USA Politics

Why an HBCU marching band will perform at Trump's inauguration

President-elect Trump has drawn no shortage of criticism from civil rights groups. That isn't stopping historically black Talladega College from sending its marching band to the inauguration. 

Construction continues on the presidential reviewing stand on Pennsylvania Avenue in Washington, Friday, Nov. 25, 2016, looking toward the White House and the Washington Monument. The reviewing stand is where then-President Donald Trump will view the inaugural parade on Jan. 20, 2017.
Alex Brandon/AP/File
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When Donald Trump takes the oath of office on Friday, Shylexis Robinson will lend a hand with the festivities. She plays the clarinet in the Talladega College marching band, which has accepted an invitation to perform in the inaugural parade.

I think it’s an honor,” she told a reporter at the school’s campus in central Alabama.

Every four years, the inauguration promises a national audience to performers lucky enough to land a spot. But this time, an unusual number of singers and groups are taking a pass. In December, the Monitor reported that opera singer Andrea Bocelli cancelled his performance after intense criticism. Members of the Mormon Tabernacle Choir and the Rockettes have done likewise.

The critics pressuring these musicians to avoid this year's inauguration come from many quarters. But civil rights groups are especially concerned about the president-elect’s stance on racial issues. In a statement released after the election, the National Association for the Advancement of Colored People vowed to “fight back against any attempt to roll back hard-won civil and human rights advances.”

But students and administrators at Talladega College, a historically black school, are choosing to look past politics. They see the band’s upcoming trip to Washington as a once-in-a-lifetime opportunity.

"Ninety-nine percent of these students have never stepped foot in the nation’s capital," Talladega College president Billy Hawkins told AL.com. “Every one of these students are American citizens ... they have a right to be a part of this historic ceremony,”

The trip to Washington promises to broaden the horizons of many band members. As 57 percent of Talladega students receive federal Pell Grants, which support low-income students, the band started a GoFundMe campaign to raise $75,000 for travel expenses. 

The inaugural parade offers a chance for student musicians from disadvantaged backgrounds to gain exposure. President Obama’s second inauguration in 2013 featured bands from Grambling State University, a historically black school in Louisiana, as well as Ballou Senior High School in inner-city Washington, DC.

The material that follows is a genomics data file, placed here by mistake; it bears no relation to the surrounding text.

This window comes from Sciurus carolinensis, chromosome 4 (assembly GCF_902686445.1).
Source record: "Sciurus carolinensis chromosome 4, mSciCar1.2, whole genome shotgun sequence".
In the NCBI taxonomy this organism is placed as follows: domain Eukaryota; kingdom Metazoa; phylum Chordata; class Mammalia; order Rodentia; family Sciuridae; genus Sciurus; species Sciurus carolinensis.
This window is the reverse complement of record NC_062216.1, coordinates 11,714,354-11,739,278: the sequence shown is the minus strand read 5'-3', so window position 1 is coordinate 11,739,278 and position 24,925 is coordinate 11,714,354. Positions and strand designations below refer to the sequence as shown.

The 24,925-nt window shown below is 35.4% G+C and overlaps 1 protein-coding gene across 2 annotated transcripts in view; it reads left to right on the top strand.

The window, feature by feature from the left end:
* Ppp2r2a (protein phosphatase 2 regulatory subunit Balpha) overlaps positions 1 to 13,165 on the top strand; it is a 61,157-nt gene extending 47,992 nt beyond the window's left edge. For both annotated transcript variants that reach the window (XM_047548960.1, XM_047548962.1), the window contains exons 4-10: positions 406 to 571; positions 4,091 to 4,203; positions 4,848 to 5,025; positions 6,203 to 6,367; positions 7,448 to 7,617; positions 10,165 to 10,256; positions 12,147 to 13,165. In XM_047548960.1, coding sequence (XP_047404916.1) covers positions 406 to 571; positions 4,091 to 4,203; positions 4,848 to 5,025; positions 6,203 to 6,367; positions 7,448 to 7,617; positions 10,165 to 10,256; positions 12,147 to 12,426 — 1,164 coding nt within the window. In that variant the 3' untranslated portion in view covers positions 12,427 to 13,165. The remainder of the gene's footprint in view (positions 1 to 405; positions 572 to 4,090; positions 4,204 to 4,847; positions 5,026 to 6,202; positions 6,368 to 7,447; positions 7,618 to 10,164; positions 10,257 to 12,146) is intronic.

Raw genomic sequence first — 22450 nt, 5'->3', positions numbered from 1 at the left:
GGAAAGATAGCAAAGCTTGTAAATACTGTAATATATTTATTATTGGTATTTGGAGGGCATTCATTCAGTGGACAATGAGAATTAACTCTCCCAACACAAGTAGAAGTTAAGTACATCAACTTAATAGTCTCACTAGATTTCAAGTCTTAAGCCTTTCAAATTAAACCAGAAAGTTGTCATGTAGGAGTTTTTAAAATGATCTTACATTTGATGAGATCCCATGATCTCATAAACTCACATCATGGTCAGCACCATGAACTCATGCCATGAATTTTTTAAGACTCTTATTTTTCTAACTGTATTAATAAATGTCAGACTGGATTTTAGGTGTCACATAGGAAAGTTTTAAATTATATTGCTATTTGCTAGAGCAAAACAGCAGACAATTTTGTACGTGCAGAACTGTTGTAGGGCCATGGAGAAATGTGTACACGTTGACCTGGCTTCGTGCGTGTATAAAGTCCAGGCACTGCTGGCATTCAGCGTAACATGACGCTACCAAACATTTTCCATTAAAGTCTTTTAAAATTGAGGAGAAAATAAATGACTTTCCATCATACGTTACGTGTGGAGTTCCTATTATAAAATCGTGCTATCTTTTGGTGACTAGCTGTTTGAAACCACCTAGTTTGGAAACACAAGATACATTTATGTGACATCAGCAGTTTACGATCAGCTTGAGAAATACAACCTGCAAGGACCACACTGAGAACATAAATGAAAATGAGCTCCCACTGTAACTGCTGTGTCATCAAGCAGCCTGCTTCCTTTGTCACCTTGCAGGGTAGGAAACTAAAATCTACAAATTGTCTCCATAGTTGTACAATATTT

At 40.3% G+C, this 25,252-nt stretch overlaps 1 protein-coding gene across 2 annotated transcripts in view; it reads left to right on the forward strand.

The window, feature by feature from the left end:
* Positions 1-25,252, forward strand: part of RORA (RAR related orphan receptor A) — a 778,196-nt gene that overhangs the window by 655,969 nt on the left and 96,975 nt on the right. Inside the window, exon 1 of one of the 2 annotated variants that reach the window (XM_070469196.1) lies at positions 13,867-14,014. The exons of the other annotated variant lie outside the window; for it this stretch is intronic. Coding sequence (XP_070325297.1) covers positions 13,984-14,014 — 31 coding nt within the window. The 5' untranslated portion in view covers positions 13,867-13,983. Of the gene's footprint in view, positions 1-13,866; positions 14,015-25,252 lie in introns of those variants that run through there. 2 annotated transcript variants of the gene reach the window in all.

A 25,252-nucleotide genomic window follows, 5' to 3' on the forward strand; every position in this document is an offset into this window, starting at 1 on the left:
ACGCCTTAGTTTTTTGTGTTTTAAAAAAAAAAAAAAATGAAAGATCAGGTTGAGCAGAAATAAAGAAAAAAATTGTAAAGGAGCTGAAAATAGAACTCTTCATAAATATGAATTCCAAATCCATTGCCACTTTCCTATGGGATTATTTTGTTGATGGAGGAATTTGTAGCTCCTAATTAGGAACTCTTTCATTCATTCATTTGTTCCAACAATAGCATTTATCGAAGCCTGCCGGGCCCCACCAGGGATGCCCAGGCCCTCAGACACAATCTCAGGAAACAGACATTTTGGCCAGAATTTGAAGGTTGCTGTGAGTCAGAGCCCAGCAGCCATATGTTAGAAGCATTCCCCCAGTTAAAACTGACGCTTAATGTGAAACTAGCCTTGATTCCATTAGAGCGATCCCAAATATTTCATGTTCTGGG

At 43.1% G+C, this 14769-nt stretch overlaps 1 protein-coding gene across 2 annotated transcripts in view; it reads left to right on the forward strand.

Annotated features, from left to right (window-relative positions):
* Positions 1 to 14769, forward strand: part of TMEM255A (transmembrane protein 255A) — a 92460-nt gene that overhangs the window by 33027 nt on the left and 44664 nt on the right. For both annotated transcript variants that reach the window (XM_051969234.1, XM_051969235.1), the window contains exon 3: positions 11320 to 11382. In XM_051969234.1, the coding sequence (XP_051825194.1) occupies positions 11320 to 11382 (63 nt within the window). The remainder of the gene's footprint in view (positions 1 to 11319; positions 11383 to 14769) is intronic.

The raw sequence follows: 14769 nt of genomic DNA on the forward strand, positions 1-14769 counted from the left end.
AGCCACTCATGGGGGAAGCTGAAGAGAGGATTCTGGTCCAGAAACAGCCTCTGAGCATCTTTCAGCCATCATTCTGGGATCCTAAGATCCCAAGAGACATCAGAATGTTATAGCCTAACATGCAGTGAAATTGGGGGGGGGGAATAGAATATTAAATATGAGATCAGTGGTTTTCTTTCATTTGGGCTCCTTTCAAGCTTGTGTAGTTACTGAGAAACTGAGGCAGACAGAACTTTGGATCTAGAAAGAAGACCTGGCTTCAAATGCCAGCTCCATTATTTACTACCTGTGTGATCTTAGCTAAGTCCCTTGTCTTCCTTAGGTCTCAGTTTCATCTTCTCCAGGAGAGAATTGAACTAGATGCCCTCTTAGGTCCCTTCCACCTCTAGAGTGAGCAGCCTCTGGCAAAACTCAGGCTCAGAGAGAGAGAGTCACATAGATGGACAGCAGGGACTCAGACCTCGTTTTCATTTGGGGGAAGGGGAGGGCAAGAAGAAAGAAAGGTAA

Other schools like these have taken a pass on the Trump inauguration. DC’s NBC affiliate reported that no band in the district had applied to play. Historically black Howard University, also in the city, performed in George W. Bush’s second inauguration but declined to apply this year.

None of these schools explicitly linked their decisions to Mr. Trump’s stance on racial attitudes, but the president-elect has faced repeated criticism for his statements about minorities and his refusal to disavow white supremacist supporters.

During the campaign, Trump drew sharp criticism from minority groups after saying, “African-Americans and Hispanics are living in hell,” and that “African-American communities are absolutely in the worst shape they've ever been in.”

Before that, Trump espoused “birther” theories that claimed without basis that President Obama had been born outside the country.

For some, those actions should rule out Talladega’s participating. “The idea that a college that has long stood for civil rights would celebrate and normalize a man who got elected denigrating the first African-American president really is appalling,” Carl Singley, a 1968 Talladega graduate and civil rights activist, told the New York Times.

Singley also speculated that many Trump supporters had given to the band’s GoFundMe campaign to prove they were not racists. As of Saturday morning, the band had collected nearly $355,000 – many times their original target.

But whatever the motives of those who gave, Talladega’s students are willing to look past Trump’s politics for the chance to perform. As explained by Shylexis Robinson, the clarinetist who considers the invitation an "honor," "We don't normally get to go to events like this.”

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